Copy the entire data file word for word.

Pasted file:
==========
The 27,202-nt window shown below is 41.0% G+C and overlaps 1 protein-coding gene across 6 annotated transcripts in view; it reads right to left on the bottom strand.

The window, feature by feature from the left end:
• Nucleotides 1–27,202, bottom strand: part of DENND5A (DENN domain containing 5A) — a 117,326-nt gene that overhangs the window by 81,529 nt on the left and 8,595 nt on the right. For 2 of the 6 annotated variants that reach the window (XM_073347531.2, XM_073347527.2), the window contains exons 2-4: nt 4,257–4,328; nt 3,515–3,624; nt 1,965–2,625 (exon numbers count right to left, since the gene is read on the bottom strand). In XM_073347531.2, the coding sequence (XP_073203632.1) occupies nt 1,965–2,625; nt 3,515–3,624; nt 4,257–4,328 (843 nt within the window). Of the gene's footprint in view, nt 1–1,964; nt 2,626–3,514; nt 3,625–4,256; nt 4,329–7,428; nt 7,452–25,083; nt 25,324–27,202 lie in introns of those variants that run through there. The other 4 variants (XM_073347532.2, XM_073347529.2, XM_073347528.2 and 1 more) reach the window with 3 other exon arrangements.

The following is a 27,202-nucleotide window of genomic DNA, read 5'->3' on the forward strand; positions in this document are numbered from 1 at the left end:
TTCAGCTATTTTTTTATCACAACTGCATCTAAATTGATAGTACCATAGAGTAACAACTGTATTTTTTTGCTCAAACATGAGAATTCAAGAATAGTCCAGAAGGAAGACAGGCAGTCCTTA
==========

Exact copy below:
The 27,202-nt window shown below is 41.0% G+C and overlaps 1 protein-coding gene across 6 annotated transcripts in view; it reads right to left on the bottom strand.

The window, feature by feature from the left end:
• Nucleotides 1–27,202, bottom strand: part of DENND5A (DENN domain containing 5A) — a 117,326-nt gene that overhangs the window by 81,529 nt on the left and 8,595 nt on the right. For 2 of the 6 annotated variants that reach the window (XM_073347531.2, XM_073347527.2), the window contains exons 2-4: nt 4,257–4,328; nt 3,515–3,624; nt 1,965–2,625 (exon numbers count right to left, since the gene is read on the bottom strand). In XM_073347531.2, the coding sequence (XP_073203632.1) occupies nt 1,965–2,625; nt 3,515–3,624; nt 4,257–4,328 (843 nt within the window). Of the gene's footprint in view, nt 1–1,964; nt 2,626–3,514; nt 3,625–4,256; nt 4,329–7,428; nt 7,452–25,083; nt 25,324–27,202 lie in introns of those variants that run through there. The other 4 variants (XM_073347532.2, XM_073347529.2, XM_073347528.2 and 1 more) reach the window with 3 other exon arrangements.

The following is a 27,202-nucleotide window of genomic DNA, read 5'->3' on the forward strand; positions in this document are numbered from 1 at the left end:
TTCAGCTATTTTTTTATCACAACTGCATCTAAATTGATAGTACCATAGAGTAACAACTGTATTTTTTTGCTCAAACATGAGAATTCAAGAATAGTCCAGAAGGAAGACAGGCAGTCCTTA